Autosomal dominant polycystic kidney disease (ADPKD) is the most common monogenic kidney disease and affects up to 12 million individuals worldwide. Due to the increased life expectancy and improved treatment of ADPKD complications, the prevalence of ADPKD has increased. Radiologic imaging is critical for successful management. Until recently, the treatments were only symptomatic but EMA in 2017 and FDA in 2018 approved Tolvaptan, a vasopressin antagonist, for ADPKD therapy. The development of cysts occurs slowly and precedes the progressive and irreversible decline in renal function; therefore, after the initial evaluation in ADPKD patients, the monitoring of the progression phase of renal damage is relevant to prevent the end-stage renal disease (ESRD).[1] Many studies show an inverse relation between glomerular filtration rate (GFR) and kidney volume; therefore, an accurate measurement of kidney size has a relevant prognostic value. Compared to other nephropathies, in ADPKD, the measurement of GFR is a less sensitive predictor biomarker of renal function, due to the slower course that allows compensatory hyperfiltration in surviving glomeruli.[2] In current nephrological practice, abdominal pain needs differential diagnosis between different complications [Figure 1]. Regarding the hemorrhage into cyst in ADPKD, the clinical presentation is not specific and computed tomography (CT) scan very often is not enough diagnostic but can rule out active bleeding. In intracystic infection in ADPKD, the symptoms are subtle and microbiological investigations do not show bacterial growth. The role of imaging in diagnosing renal neoplasia in ADPKD is challenging, but magnetic resonance imaging (MRI) with DWI and T1 fat – sat weighted images after contrast media administration can be discriminatory because the complex cysts do not often demonstrate postcontrast enhancement. Nephrologists and radiologists have to deal with many extrarenal manifestations of ADPKD that encompasses cardiovascular, gastrointestinal, and genitourinary systems. In our experience, we found often a common bile duct dilatation (>7 mm in diameter) in patients with ADPKD [Figure 2]. Ishikawa reported this finding in 22 (40%) of 55 patients suffering from ADPKD.[3] Several predicting factors associated with the progression of ADPKD toward ESRD have been investigated. In the past, standard radiographic imaging has not provided the accuracy necessary to reliably measure renal volume. With diagnostic advances, kidney volume growth is considered the principal surrogate marker predicting the decline of renal function in ADPKD; therefore, the role of total kidney volume (TKV) has been investigated as a surrogate endpoint in randomized clinical trials. TKV can be measured by ultrasound (US), CT, and MRI using manual, semi-automated, or fully automated data processing techniques. The Consortium for Radiologic Imaging Studies of Polycstic Kidney Disease (CRISP) has validated the TKV as the best prognostic biomarker of disease progression in ADPKD.[4] The CRISP experience was later used in the Mayo Clinic Translational Polycystic Kidney Disease Center to identify image-based criteria and the height-adjusted TKV (ht-TKV) determined by CT/MRI using the ellipsoid equation, producing a practical classification in typical and atypical ADPKD patients; ht-TKV and change in eGFR over time were strongly associated in typical patients.[5] These patients can be assigned into one of five subclasses (1A to 1E) with increasing rate of ht-TKV accretion in time. Sometimes, the kidney volume does not predict a change in renal function, as in patients with few large cysts or in patients with renal atrophy secondary to ischemia or urinary tract obstruction. US is the first step for ADPKD progression assessment, but its inaccuracies limit its application in clinical practice. Regarding the monitoring of ADPKD progression, a kidney with a length of >17 cm should not be considered for US examination. Precise measurements of TKV can be obtained by CT/MRI images. CT provides accurate and reliable measurements of TKV and cyst volume in ADPKD but is not routinely used for diagnosis or follow-up studies because it exposes patients to radiation. Accurate and reproducible TKV measurements, using a dose-minimizing ultra-low-dose CT protocol and volume measurement are comparable to the reference standard of MRI planimetry. Ultra-low dose CT protocol represents a viable alternative where access to MRI is limited. ERAEDTA guidelines statement recommended that MRI is used in clinical practice for identifying ADPKD patients with rapid disease progression [Figure 3]; therefore, MRI measurement of TKV is considered the gold standard for assessing the therapeutic response to new drugs developed to slow the disease progression. The imaging is essential to prevent complications from nephromegaly and massive hepatomegaly. The availability of new disease-modifying therapies will make in the near future imaging monitoring as an imperative tool in the management of ADPKD.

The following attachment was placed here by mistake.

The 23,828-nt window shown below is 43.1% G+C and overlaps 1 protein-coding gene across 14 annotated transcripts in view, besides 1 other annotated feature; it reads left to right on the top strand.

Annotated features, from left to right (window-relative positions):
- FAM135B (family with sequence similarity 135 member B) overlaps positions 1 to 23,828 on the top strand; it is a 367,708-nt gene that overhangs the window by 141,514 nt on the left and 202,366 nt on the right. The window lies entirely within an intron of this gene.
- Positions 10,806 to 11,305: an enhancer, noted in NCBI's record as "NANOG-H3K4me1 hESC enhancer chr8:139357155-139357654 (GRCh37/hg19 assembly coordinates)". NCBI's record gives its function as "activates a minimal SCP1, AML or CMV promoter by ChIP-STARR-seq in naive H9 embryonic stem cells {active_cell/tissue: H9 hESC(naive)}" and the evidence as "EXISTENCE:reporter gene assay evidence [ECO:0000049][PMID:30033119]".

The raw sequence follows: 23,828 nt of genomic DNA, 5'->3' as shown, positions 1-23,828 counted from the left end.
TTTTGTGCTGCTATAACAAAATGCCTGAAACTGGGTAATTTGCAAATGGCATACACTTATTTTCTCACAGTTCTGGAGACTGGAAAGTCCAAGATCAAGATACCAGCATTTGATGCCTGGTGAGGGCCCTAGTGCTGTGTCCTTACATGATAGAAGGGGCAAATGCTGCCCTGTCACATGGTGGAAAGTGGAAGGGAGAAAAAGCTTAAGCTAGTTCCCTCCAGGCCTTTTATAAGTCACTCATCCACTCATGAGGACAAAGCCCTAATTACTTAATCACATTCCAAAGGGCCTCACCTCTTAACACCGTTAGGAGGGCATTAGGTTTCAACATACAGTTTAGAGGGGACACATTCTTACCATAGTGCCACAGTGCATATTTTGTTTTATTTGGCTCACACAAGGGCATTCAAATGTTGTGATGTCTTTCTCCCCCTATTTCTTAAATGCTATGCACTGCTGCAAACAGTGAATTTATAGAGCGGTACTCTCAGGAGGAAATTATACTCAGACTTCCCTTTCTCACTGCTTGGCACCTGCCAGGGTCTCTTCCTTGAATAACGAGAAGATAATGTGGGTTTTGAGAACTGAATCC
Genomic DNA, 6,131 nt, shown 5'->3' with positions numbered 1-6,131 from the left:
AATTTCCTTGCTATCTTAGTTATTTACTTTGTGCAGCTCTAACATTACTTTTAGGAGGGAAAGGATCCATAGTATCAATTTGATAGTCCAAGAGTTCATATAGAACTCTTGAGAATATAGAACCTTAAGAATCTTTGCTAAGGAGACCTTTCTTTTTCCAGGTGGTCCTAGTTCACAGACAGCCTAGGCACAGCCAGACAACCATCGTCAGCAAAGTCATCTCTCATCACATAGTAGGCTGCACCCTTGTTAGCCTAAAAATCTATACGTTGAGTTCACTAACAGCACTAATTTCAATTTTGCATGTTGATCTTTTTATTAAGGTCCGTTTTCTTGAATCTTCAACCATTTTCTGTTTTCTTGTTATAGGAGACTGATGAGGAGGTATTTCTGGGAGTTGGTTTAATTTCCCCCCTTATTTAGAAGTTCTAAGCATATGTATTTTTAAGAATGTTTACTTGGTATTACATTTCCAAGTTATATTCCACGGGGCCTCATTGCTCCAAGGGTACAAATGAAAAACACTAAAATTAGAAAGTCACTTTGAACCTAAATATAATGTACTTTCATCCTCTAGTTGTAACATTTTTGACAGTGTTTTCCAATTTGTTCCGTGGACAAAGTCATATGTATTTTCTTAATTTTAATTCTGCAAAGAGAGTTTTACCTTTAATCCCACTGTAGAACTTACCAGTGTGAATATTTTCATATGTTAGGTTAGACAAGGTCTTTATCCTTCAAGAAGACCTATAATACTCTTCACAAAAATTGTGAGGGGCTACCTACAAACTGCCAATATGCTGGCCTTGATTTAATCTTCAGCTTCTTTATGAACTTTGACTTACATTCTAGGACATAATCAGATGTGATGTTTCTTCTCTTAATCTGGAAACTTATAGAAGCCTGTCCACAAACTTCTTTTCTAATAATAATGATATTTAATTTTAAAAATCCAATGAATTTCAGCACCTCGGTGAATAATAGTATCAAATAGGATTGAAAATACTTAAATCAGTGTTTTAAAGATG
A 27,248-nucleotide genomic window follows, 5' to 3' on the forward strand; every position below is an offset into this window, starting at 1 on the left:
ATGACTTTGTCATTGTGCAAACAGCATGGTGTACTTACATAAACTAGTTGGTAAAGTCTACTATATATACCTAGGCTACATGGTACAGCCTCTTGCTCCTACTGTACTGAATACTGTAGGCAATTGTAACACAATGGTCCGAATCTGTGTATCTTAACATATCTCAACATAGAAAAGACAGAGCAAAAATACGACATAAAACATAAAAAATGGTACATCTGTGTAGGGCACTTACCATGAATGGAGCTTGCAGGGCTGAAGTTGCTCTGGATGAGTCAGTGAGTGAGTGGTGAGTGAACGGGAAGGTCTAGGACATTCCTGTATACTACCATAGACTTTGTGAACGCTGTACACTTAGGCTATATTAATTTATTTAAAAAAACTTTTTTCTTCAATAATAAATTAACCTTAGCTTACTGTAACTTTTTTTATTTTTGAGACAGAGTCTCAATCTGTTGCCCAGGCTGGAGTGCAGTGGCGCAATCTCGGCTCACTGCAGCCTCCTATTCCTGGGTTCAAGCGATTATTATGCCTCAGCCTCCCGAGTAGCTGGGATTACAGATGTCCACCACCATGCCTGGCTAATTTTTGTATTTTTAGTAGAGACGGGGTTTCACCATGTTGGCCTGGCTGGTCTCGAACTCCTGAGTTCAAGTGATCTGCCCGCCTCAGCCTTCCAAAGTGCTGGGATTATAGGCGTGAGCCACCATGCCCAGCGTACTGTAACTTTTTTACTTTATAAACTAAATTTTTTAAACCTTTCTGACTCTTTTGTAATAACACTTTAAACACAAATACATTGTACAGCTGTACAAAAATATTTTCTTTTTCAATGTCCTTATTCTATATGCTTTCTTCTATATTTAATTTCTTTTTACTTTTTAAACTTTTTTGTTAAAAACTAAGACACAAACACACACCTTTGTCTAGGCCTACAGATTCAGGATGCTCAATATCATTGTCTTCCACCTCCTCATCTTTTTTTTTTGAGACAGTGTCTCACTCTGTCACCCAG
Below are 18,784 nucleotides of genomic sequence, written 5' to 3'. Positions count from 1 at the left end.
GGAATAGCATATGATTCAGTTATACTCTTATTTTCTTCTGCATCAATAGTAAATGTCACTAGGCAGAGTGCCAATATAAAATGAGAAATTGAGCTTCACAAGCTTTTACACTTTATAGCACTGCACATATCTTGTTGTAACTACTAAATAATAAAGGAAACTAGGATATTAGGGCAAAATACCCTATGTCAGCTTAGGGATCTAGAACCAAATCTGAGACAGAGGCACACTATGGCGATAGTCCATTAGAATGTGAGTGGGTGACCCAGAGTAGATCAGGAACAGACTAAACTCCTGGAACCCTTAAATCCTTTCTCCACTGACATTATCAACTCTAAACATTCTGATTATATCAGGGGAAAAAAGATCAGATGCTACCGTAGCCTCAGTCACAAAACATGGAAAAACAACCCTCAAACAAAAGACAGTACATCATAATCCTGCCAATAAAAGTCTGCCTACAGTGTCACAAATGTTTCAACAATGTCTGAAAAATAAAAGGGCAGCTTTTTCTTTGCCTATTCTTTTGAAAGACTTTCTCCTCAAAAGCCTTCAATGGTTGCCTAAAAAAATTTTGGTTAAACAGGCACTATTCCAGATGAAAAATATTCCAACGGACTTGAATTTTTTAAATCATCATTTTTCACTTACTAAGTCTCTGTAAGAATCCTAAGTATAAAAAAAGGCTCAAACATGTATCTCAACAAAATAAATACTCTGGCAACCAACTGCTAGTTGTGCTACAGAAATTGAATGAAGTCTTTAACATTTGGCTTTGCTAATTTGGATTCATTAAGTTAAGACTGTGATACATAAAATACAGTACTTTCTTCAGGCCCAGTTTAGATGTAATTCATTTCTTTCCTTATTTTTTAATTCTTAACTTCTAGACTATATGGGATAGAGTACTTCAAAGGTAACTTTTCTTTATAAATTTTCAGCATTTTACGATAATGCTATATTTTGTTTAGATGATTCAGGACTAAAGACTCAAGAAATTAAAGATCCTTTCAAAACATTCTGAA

Figure 1: Axial T1-weighted magnetic resonance imaging section. Autosomal-dominant polycystic kidney disease: multiple cysts in both kidneys; most of them are hypointense (simple cysts) and some of them are hyperintense (blood breakdown products or proteinaceous or colloid contents). Cysts in the liver.